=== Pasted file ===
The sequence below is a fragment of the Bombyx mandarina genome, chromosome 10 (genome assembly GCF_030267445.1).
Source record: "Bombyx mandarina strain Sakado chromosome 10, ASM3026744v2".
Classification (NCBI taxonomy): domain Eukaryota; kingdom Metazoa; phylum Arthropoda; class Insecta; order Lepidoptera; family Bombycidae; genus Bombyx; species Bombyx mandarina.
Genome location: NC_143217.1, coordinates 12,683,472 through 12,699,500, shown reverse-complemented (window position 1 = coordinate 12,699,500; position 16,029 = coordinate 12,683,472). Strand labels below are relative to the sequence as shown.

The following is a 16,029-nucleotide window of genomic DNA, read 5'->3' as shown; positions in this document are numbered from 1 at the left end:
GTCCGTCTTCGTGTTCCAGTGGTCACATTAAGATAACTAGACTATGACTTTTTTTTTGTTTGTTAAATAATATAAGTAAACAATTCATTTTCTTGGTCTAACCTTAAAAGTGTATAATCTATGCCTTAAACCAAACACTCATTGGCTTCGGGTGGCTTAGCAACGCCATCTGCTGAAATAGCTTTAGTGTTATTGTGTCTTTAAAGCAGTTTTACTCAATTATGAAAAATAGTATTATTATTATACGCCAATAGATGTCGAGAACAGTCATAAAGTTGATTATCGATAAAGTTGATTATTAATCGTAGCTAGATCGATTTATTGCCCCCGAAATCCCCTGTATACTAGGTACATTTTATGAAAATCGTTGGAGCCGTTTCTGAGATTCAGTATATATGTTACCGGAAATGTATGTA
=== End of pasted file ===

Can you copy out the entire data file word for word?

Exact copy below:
The sequence below is a fragment of the Bombyx mandarina genome, chromosome 10 (genome assembly GCF_030267445.1).
Source record: "Bombyx mandarina strain Sakado chromosome 10, ASM3026744v2".
Classification (NCBI taxonomy): domain Eukaryota; kingdom Metazoa; phylum Arthropoda; class Insecta; order Lepidoptera; family Bombycidae; genus Bombyx; species Bombyx mandarina.
Genome location: NC_143217.1, coordinates 12,683,472 through 12,699,500, shown reverse-complemented (window position 1 = coordinate 12,699,500; position 16,029 = coordinate 12,683,472). Strand labels below are relative to the sequence as shown.

The following is a 16,029-nucleotide window of genomic DNA, read 5'->3' as shown; positions in this document are numbered from 1 at the left end:
GTCCGTCTTCGTGTTCCAGTGGTCACATTAAGATAACTAGACTATGACTTTTTTTTTGTTTGTTAAATAATATAAGTAAACAATTCATTTTCTTGGTCTAACCTTAAAAGTGTATAATCTATGCCTTAAACCAAACACTCATTGGCTTCGGGTGGCTTAGCAACGCCATCTGCTGAAATAGCTTTAGTGTTATTGTGTCTTTAAAGCAGTTTTACTCAATTATGAAAAATAGTATTATTATTATACGCCAATAGATGTCGAGAACAGTCATAAAGTTGATTATCGATAAAGTTGATTATTAATCGTAGCTAGATCGATTTATTGCCCCCGAAATCCCCTGTATACTAGGTACATTTTATGAAAATCGTTGGAGCCGTTTCTGAGATTCAGTATATATGTTACCGGAAATGTATGTA